by Luka Laden
From mysterious condition to hot-button medical issue, concussions have moved into the forefront of the conversation when sports and athletes are involved. Now that more and more young people are choosing to play football, basketball, and soccer, embracing the status of being a dedicated athlete, more and more young people are also at risk of sustaining a blow to the head and suffering from subsequent brain trauma, more commonly known as a concussion. While some of the symptoms usually associated with concussions, like dizziness, blurry vision, and nausea are well-known, the long-term impact of head trauma is the topic of many new studies, which attempt to clear up the true significance of brain trauma for young athletes. We know that migraines, ranging from mild and infrequent to severe and persistent, can result from head injuries, for obvious reasons, but are there more serious problems when a concussion is sustained?Compared to other injuries, such as a torn ankle ligament or sprained wrist, concussions are very unique in that the symptoms, as well as the duration of these symptoms, are so unpredictable and wide-ranging. Full recovery may take a few days, but it may also take several months. Some athletes never fully recover. We already know what’s common, but how bad can things get? Unfortunately, the indications aren’t very promising.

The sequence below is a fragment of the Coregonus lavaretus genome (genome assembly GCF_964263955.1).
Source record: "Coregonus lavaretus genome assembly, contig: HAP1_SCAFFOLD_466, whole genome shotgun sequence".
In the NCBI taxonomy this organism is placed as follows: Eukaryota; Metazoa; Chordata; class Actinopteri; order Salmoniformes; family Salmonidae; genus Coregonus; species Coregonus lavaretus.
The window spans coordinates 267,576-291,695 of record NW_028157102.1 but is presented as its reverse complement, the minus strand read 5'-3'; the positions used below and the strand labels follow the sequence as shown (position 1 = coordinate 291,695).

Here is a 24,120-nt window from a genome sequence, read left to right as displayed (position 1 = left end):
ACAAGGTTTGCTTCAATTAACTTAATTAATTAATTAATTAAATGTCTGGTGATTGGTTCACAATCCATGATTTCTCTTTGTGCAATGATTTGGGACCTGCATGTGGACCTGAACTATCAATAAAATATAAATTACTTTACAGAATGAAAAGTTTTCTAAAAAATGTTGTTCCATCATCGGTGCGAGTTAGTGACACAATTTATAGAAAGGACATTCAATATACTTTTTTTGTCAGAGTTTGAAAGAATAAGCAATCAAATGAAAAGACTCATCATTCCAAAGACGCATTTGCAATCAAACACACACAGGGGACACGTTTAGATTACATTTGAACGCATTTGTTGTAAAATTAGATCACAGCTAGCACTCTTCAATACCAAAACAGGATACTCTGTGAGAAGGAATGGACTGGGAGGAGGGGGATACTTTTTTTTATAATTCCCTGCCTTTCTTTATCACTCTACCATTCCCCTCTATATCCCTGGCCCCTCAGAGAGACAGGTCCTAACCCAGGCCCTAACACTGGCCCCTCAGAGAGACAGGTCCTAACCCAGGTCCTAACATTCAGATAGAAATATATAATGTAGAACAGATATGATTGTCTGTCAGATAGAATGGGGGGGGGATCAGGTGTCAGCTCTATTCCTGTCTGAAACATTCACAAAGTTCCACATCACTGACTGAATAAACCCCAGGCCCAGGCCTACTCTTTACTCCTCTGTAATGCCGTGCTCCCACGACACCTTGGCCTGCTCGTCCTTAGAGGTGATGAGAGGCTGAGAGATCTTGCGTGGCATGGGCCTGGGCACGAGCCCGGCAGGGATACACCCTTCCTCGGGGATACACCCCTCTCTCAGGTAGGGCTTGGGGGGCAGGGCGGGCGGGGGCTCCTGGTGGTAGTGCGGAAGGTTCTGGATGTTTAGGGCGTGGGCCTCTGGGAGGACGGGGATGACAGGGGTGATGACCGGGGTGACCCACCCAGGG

Several studies have shown that people who have sustained one or more concussions may experience greater difficulties involving emotion. Three studies in particular, documented by Jennie Ponsford, Rosemarie Scolaro Moser, and Robert J. Ferguson (among others), tracked symptom reports submitted by large groups of patients suffering from post-concussion syndrome (PCS), as well as reports of expected PCS symptoms submitted by non-injured participants in contact sports, who made up the control group. The specific focus of these studies was the emotional toll of brain injuries, as the injured subjects reported on their altered feelings and tendencies following their concussions. In fact, most of the injured subjects reported that they had noticed a negative effect on their respective personalities and emotional traits because of brain trauma, ranging from moodiness and irritability to sadness and a lack of enthusiasm. The symptom reports showed a common pessimism among the injured subjects, in terms of their changed emotional states of mind. As a result of these reports, emotional symptoms of irritability, moodiness, and depression were linked to head trauma among athletes (Moser, 2007). The subjects in these studies demonstrated that there appears to be a tangible connection between brain injuries and symptoms that resemble depression and emotional instability. If indeed true, these findings are far more worrisome than a minor headache or a little bit of lightheadedness. When sustaining a concussion, being at risk for some form of depression down the road must be an important consideration for an athlete deciding when and whether to return to the playing field or court. It has been found that, only three months after the injury, a concussed athlete tends to suffer from concurrent anxiety, depression, and posttraumatic stress, all of which may lead to prolonged depression (Ponsford, 2012). In the short run, concussions can carry severe emotional consequences and the threat of a snowballing downward spiral of persistent depression is rather ominous and scary. Even worse, the greater problem with concussions revolves around the fact that symptoms may linger for years, which means that PCS can result in heightened, sustained emotional distress that lasts for a decade, or maybe even longer (Ferguson, 1999). Emotional imbalance and instability may not go away after three months, for instance, which opens up the possibility of lifelong depression and connected emotional problems that never seem to subside. As these studies show us, it’s clearly not an understatement to say that sustaining a concussion can wreak havoc in the long run.